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If I've overloaded operator+ and operator= do I still need to overload operator+= for something like this to work:

MyClass mc1, mc2;
mc1 += mc2;
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Try it and see for yourself. This is an incredibly quick test. – Brian Jul 7 '09 at 13:29
It' easy to gain empirical results, but there is a times you still need some explanation. – Artem Barger Jul 7 '09 at 13:43
@Artem sure, sometimes, in this case it won't even compile and does not concern intricate features of language semantics - just pick any reference on C++, it'll tell you enough about operators overloading – MadH Jul 7 '09 at 13:57
up vote 7 down vote accepted

operator+= is not a composite of + and =, therefore you do need to overload it explicitly, since compiler do not know to build puzzles for you. but still you do able to benefit from already defined/overloaded operators, by using them inside operator+=.

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Yes, you need to define that as well.

A common trick however, is to define operator+=, and then implement operator+ in terms of it, something like this:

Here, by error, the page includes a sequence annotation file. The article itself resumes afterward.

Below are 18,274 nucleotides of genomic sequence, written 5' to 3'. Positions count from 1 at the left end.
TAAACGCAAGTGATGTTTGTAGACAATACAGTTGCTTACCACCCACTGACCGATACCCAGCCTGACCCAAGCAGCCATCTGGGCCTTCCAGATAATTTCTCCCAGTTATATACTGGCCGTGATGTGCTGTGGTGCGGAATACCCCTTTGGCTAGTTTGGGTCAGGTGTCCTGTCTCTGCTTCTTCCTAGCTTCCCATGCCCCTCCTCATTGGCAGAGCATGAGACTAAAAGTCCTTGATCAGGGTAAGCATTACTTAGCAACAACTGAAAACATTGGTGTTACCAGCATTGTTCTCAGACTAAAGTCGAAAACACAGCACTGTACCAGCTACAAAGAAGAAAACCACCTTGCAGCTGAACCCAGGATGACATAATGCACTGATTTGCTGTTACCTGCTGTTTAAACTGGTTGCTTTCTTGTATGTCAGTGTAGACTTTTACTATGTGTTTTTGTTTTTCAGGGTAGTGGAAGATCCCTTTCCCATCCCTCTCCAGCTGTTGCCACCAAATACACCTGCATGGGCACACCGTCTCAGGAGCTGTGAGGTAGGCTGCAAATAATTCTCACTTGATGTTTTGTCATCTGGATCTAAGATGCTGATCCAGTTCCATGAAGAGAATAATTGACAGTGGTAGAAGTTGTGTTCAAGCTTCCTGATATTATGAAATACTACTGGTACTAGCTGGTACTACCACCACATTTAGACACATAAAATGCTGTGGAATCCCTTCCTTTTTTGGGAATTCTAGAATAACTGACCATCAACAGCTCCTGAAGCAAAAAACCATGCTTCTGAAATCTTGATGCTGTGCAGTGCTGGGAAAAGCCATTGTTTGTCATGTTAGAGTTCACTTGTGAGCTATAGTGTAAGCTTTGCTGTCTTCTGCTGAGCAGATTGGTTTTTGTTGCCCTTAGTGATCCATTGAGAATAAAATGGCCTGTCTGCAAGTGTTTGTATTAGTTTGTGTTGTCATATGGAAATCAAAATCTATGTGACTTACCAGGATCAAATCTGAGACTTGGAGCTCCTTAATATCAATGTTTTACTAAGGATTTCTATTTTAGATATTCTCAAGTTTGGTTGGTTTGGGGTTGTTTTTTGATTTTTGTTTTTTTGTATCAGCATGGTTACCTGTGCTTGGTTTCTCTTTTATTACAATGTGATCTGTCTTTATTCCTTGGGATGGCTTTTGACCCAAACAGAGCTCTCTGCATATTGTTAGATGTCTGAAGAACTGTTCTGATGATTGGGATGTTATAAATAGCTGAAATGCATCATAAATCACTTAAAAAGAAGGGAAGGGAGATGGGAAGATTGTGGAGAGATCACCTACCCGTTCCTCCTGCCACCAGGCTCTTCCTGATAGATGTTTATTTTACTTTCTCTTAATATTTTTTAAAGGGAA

MyClass operator+ (MyClass lhs, const MyClass& rhs){
  return lhs += rhs;

If you do it the other way around (use + to implement +=), you get an unnecessary copy operation in the += operator which may be a problem i performance-sensitive code.

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Old, I know, but it's better just to take lhs by value instead of doing the copy manually. – GManNickG Apr 7 '10 at 2:05
@GMan: You're right. Wonder why I didn't do this the first time around. Consider it fixed. :) – jalf Apr 7 '10 at 10:24
@jalf: And if you want to be really terse, return lhs += rhs;. :) – GManNickG Apr 7 '10 at 14:04
@GMan: pf, now you're just showing off. It's not fair to correct my code right now. I'm busy panicking over my masters' thesis! Can't expect me to write sensible code at the moment! ;) (Also, fixed) – jalf Apr 7 '10 at 15:27
@GMan: IIRC, I was once shown that return lhs += rhs; might be a pessimization, since it's harder for the compiler to figure out that += returns lhs, which makes it hard to apply RVO. That was ten years ago and maybe compilers are clever enough to do this, but I will cling to lhs += rhs; return lhs; just in case. And, @jalf, Good luck with that! – sbi Jun 26 '10 at 12:08

Yes, you do.

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If the real question here is, "I don't want to write a load of repetitive operators, please tell me how to avoid it", then the answer may be:

The syntax looks a little fiddly, though. As I've never used it myself, I can't reassure you that it's simple really.

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